WHO grants emergency approval to second Chinese COVID-19 vaccine
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London: The World Health Organisation has approved the Sinovac Biotech coronavirus vaccine for emergency use, only the second time a non-Western and Chinese vaccine has been given the green light to fight COVID-19.
Last month the WHO approved China’s Sinopharm vaccine for emergency use. Early on Wednesday morning, it validated the Sinovac vaccine, meaning it can be distributed through the COVAX facility to the developing world.
A health worker prepares to administer a dose of the Sinovac COVID-19 vaccine in Bangkok last week.Credit:Bloomberg
The WHO said Sinovac, branded CoronaVac in some regions, should be given in two doses, separated by two to four weeks, to all adults. The WHO said the vaccine prevented symptomatic disease in 51 per cent of those vaccinated – the lowest efficacy recorded of all vaccines approved so far. But it found the shot prevented severe COVID-19 and hospitalisation in 100 per cent of the studied population.
Real-world data is showing it may be far more effective. Indonesia said a study of 120,000 healthcare workers given the vaccine showed it was 94 per cent effective at preventing symptomatic disease, 96 per cent against hospitalisation and 98 per cent against death.
Sinovac uses the same innactivated vaccine technology as Chinese rival Sinopharm – which is the same technology behind the Polio vaccine.
“The easy storage requirements of CoronaVac make it very suitable for low-resource settings,” WHO Director-General Dr Tedros Adhanom Ghebreyesus told a virtual news conference in Geneva.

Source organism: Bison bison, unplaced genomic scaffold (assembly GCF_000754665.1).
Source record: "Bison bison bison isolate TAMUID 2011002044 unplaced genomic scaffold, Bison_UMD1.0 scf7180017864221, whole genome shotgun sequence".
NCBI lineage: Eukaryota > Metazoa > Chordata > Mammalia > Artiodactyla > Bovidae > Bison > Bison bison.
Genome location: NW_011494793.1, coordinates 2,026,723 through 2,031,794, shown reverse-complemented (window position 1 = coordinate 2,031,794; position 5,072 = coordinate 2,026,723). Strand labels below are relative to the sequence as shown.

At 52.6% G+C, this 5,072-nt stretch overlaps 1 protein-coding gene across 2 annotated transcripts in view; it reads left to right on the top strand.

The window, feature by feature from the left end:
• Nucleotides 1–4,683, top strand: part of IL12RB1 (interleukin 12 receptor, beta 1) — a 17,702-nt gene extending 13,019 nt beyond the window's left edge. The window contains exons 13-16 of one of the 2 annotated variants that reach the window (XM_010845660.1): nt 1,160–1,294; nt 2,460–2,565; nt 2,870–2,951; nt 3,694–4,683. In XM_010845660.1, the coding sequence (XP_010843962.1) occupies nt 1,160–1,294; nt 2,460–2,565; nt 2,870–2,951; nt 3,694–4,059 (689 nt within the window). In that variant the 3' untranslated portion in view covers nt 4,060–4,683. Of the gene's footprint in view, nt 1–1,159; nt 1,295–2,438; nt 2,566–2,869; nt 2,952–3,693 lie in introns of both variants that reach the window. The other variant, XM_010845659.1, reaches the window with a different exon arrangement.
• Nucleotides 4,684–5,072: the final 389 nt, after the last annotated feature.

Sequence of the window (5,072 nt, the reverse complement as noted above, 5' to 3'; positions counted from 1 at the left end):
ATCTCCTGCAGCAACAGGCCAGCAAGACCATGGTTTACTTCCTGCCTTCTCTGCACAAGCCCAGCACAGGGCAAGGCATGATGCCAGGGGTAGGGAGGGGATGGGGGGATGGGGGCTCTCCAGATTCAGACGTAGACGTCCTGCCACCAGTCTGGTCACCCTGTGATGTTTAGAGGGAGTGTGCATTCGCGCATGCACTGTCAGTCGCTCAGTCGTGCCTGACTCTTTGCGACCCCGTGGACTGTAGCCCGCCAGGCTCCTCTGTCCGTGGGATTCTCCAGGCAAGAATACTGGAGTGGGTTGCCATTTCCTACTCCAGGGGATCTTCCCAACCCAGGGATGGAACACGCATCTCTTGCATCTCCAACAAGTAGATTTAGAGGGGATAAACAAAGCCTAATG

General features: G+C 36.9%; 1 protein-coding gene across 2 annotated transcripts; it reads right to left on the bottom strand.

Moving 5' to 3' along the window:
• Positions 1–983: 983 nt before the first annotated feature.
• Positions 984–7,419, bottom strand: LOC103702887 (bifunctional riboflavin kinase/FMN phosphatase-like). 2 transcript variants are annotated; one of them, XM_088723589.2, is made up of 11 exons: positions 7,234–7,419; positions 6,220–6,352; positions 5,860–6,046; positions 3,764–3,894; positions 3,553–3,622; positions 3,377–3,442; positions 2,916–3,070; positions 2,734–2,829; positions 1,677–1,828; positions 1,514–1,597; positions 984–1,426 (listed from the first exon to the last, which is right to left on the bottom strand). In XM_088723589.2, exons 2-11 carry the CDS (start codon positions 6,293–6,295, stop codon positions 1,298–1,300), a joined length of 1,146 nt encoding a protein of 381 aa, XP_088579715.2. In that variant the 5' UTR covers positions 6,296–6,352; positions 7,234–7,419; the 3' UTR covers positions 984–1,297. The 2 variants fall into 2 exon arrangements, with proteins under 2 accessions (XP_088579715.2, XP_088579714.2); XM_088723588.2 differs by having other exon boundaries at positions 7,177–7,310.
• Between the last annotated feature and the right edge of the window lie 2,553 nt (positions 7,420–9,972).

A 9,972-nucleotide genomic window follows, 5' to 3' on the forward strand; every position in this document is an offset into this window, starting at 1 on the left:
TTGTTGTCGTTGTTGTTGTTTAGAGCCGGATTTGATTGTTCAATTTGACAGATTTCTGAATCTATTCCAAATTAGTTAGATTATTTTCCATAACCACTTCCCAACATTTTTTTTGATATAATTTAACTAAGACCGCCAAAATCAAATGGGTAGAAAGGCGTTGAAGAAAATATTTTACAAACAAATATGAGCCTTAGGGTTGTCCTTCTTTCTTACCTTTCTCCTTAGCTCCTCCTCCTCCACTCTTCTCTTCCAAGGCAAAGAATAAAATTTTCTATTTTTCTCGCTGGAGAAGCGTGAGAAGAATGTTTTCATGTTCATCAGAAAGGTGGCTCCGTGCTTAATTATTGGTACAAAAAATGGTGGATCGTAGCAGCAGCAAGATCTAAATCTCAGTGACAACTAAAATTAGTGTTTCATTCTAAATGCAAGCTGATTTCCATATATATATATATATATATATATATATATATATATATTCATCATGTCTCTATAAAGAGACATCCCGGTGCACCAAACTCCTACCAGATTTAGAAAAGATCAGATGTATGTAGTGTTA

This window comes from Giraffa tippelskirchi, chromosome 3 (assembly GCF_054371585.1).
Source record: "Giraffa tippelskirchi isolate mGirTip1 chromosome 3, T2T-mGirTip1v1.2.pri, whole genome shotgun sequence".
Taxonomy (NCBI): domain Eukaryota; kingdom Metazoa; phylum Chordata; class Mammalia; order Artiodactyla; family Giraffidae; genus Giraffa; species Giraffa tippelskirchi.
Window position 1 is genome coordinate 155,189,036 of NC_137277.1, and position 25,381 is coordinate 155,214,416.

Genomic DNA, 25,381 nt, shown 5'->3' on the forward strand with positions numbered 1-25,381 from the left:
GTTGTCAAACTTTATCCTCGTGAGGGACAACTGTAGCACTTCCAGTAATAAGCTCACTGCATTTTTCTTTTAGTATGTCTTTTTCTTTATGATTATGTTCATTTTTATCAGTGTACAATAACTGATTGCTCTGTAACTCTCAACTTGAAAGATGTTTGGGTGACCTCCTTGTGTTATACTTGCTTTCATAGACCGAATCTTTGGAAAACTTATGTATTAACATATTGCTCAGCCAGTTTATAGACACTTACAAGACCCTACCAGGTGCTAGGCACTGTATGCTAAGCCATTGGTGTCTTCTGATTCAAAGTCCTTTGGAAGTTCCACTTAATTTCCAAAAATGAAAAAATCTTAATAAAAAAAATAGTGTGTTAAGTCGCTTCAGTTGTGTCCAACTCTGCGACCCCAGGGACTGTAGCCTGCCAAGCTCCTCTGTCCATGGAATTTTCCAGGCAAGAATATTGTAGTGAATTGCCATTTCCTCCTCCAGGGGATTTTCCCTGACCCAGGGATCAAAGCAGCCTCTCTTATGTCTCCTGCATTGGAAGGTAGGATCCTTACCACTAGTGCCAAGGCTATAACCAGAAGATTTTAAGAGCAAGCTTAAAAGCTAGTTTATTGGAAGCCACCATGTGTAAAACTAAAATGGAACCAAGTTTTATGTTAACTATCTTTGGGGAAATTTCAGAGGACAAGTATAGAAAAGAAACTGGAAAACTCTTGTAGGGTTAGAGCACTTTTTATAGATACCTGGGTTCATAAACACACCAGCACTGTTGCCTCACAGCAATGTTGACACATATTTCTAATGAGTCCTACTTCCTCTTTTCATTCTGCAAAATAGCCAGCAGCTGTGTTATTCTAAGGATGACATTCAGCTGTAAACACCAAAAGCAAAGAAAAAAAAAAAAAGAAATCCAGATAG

“It’s now the eighth vaccine to receive emergency use listing by WHO.”
China’s two vaccines join Pfizer/BioNTech, Janssen, Moderna and three versions of the AstraZeneca vaccine marketed in South Korea, India and Europe to be approved by the WHO for emergency use.
But many countries, including hard-hit nations in Latin America, Africa and Asia, have already begun inoculating patients without waiting for WHO approval. Sinovac said that it had supplied more than 600 million doses of its vaccine at home and abroad as of the end of May, and more than 430 million doses have been administered.
The approval came as governments around the world, including Australia, were urged to contribute to a new $US50 billion ($64 billion) roadmap to fight the pandemic globally, instead of nationally.
Leaders from the the WHO, World Bank Group, World Trade Organisation (WTO) and International Monetary Fund (IMF) held a rare joint press conference to issue the plea as they set a new target for 60 per cent of the world’s population to be vaccinated within 12 months.
“By now it has become abundantly clear there will be no broad-based recovery without an end to the health crisis. Access to vaccination is key to both,” the leaders of the four organisations said.
The WTO’s new Director-General Dr Ngozi Okonjo-Iweala said the pandemic had shown rich countries were perfectly willing to spend unprecedented sums to stem the virus and cushion the public from the economic impacts of restrictions.
“We’ve been shown that there are trillion-dollar bills on the sidewalk, so pick them up, we just need to invest $50 billion upfront,” she said.
The IMF’s Kristalina Georgieva said a two-track pandemic was “causing a two-track economic recovery with negative consequences for all countries”.
Dr Tedros said: “They say where there is a will, there is a way. We know the way, the question is, do we have the will?”
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